Category: Colorado Springs Home Security
Published: October-07-2019 11:25:39 AM
Post Created By: Vaso Bjegovich
Your home is your castle. In addition to being your single most valuable financial investment, it’s a very personal, private space. It’s where you feel comfortable and secure. It’s where your treasures, your relationships, and your memories are. Unfortunately, not everyone respects what you’ve worked hard to build. Burglars and thieves have no qualms about entering your private space and taking what rightfully belongs to you—including your peace of mind. In fact, the most recent records show that there were 3,726 burglaries in Colorado Springs in a single year. Most homeowners take pride in their homes and work hard to make them attractive—both inside and out. But one of the most effective things you can do to protect your family and your property is to make sure that your home is unattractive—to burglars and thieves. And while it’s good to stop burglars at your door, it’s even better if you have the kind of house that they don’t want to go near in the first place.
Burglars don’t like people watching them enter a home. Too often break-ins are made easier by trees and shrubs that provide thieves with cover while they are breaking in. While we all enjoy a nicely landscaped yard, make sure that the trees and shrubs near your house don’t block the view of your doors and windows. Contrary to popular belief, most burglars enter a home through the front door. If trees, bushes, or even planted pots obscure the view of your house from the street, you may be creating the kind of break-in opportunity burglars love. This doesn’t mean you can’t have shrubs or trees or flowers around your doors or windows, but make sure these items don’t provide unintended cover. One simple way to check this is to stand at your front and back doors and near first floor windows. Have your spouse or a friend stand in the street or at your neighbor’s house to see if you are clearly visible. Again, burglars don’t like being watched, so don’t give them what they want. Even if you’re not comfortable trimming growth yourself, it’s worth a couple of hundred bucks to have it done professionally if it protects your home.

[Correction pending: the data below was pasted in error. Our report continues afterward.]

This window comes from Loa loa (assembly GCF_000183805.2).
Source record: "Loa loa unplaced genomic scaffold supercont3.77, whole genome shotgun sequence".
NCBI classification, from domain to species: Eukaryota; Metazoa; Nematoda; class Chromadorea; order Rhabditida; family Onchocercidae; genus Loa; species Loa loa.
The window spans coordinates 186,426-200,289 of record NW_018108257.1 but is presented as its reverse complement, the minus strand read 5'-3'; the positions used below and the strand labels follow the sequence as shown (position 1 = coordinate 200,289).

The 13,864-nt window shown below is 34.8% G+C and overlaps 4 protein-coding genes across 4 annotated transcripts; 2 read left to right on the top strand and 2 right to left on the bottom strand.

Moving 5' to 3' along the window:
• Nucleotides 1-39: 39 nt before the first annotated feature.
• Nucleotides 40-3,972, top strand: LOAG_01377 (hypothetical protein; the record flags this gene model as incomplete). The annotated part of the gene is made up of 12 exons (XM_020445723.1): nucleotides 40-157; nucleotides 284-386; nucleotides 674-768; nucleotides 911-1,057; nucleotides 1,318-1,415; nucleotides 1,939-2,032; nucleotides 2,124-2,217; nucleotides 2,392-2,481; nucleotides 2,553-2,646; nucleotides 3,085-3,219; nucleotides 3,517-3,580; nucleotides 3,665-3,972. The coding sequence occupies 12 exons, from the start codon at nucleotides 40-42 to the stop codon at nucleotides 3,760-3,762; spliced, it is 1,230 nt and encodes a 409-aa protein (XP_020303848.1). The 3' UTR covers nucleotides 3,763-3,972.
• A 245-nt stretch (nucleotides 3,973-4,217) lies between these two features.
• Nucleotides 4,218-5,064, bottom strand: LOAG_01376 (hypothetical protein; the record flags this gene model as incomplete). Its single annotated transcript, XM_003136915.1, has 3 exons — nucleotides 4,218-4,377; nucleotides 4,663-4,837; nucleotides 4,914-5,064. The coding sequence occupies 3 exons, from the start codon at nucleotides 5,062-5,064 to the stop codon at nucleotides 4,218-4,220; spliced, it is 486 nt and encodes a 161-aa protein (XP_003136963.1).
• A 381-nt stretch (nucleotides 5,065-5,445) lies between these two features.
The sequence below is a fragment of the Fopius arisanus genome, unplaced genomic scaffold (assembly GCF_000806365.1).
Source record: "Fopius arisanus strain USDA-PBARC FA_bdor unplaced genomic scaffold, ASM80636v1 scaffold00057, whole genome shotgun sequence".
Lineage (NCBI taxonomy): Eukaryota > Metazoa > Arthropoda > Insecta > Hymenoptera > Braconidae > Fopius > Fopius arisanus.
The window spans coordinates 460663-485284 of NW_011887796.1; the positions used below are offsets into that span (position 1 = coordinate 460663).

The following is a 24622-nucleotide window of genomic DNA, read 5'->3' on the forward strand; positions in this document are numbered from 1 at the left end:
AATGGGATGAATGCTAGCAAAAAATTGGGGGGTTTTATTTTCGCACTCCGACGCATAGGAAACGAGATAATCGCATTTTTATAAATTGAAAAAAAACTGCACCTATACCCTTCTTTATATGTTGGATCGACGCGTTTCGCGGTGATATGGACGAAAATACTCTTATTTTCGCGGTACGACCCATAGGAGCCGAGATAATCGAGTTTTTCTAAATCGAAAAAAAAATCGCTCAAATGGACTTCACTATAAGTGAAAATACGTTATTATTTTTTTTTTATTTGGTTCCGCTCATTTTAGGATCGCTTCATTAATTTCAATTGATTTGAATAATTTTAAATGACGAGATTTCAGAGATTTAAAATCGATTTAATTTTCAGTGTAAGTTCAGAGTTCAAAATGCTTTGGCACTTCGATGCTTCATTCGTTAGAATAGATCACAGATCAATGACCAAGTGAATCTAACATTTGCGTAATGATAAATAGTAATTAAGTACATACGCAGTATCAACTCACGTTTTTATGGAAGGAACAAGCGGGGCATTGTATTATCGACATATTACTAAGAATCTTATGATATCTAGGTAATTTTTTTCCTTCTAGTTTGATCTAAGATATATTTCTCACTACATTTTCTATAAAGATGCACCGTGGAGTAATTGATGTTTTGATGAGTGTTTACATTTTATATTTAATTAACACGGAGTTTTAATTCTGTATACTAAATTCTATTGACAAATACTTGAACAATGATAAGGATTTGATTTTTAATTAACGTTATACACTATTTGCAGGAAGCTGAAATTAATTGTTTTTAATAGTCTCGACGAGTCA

Window wells are another place that shelter burglars from watchful eyes. If your home has basement windows with window wells, it’s easy for someone to crouch there out of sight where they can take their time to pry open a window. Not only does being below ground provide visual cover for a break-in, but it can also muffle the sounds an intruder might make. Installing window well covers takes away this advantage for thieves, and it can also prevent neighborhood children and pets from falling into your window wells and getting hurt. You can purchase window well covers at a place like Home Depot or Lowes for anywhere from $15 to $400.
Nothing says, “Nobody is at home!” quite like a dark house at night. It’s almost like putting out a welcome mat for someone who is considering a break-in. Of course nobody wants to leave all their lights on all the time. So what can you do? Some homeowners install timers to turn interior lights on and off at regular intervals. And while that may be better than nothing, it often doesn’t fool thieves. Burglars often observe a house for a period of time before trying to enter. If they notice a pattern (the living room lights going on at exactly the same time every evening) you’ve tipped them off that you’re using a timer. Maybe you remember the old “Home Alone” movies. The burglars knew exactly when the lights in every house on the block would turn on. A better solution is to have lights that go on at different times. There are phone apps that will allow you to turn interior lights on with your smart phone from wherever you happen to be. And you can choose to turn on the lights in different rooms, too. That way it looks more like someone is home.